Voters are in the best position to decide the capital priorities of local governments.

    It also enables voters to provide feedback on the general efficacy (or lack thereof) of city governance. Given the current lack of trust, road bonds would probably be a hard sell. But that could change with some new faces in city hall.

    • Hasso Hering says:

      Gordon Shadle is right that the gas tax is becoming less useful, for the reasons he cites. But given the problems of the property tax, I don’t think bond issues backed by that tax are much better, especially not for ongoing maintenance and repairs. In Portland, the mayor and a commissioner are pushing a street user or utility fee that would be billed monthly. Naturally, it is running into strong opposition. Still, a user or utility tax for the street system would make some kind of sense. Especially if it was combined with a kind of guarantee: “The street in front of your house will not have potholes as long as you pay the tax.” Based on such a tax, a city might even be able to issue revenue bonds to tackle a huge backlog of paving work right at the start. (I think my imagination is running away with me here.) (hh)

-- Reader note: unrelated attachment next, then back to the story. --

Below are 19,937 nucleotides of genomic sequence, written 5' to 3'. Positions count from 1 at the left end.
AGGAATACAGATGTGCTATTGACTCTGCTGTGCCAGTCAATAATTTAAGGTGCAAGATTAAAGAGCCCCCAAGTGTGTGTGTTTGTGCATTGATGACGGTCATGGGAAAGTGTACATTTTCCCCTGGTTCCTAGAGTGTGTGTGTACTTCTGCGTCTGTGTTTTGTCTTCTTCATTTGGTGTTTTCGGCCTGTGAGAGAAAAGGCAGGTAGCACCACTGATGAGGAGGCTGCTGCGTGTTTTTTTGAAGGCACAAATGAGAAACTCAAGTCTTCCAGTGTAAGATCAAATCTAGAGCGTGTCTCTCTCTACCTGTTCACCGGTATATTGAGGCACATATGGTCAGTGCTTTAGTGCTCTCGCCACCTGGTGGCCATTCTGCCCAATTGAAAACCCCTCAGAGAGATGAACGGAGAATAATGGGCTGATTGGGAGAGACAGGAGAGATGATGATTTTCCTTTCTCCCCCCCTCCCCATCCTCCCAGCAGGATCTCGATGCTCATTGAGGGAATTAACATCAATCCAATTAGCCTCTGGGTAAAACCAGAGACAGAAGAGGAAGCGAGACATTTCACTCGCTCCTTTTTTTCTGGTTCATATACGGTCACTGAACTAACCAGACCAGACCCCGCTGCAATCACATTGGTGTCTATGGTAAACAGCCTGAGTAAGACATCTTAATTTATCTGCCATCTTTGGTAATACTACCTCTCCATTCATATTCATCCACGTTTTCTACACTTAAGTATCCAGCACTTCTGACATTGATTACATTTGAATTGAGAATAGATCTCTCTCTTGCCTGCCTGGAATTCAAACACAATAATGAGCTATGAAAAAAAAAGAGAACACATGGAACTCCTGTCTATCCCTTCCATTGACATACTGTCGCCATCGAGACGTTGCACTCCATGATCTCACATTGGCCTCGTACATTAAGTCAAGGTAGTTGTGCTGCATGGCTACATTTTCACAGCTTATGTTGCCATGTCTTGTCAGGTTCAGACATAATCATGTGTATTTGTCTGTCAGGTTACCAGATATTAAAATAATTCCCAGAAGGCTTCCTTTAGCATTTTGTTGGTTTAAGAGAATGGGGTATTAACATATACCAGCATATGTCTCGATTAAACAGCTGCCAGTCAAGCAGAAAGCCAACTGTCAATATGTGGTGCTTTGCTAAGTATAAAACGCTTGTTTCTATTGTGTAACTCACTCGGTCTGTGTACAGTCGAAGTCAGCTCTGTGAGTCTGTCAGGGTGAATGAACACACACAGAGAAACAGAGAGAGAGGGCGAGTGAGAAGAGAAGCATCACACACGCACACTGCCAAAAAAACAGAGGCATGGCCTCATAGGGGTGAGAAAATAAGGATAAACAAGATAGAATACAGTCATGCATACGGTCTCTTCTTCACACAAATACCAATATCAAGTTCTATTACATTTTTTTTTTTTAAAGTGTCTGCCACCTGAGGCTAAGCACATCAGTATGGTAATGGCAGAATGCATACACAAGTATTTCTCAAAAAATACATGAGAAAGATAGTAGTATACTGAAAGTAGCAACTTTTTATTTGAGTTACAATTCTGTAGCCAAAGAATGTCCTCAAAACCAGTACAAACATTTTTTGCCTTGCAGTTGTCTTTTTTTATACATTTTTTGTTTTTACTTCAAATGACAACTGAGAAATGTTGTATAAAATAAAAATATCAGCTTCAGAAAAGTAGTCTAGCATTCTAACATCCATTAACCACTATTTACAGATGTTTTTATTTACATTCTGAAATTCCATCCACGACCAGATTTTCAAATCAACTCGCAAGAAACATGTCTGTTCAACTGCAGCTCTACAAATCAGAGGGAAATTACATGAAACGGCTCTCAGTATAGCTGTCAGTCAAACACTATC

• Ray Kopczynski says:

      “Given the current lack of trust, road bonds would probably be a hard sell. But that could change with some new faces in city hall.”

      Changing the “faces” in no way changes the need….nor the ready-available tools to us –and the roads will continue to deteriorate because of recalcitrant voters…

  4. Bill Kapaun says:

    We probably wouldn’t have so many “recalcitrant voters” if they felt their money wasn’t “squandered” on such projects as “Talking Waters” and the “promenade” on Broadalbin.

    CARA money would be better spent providing maintenance “help” for low income home owners that can’t afford to keep up with home repairs.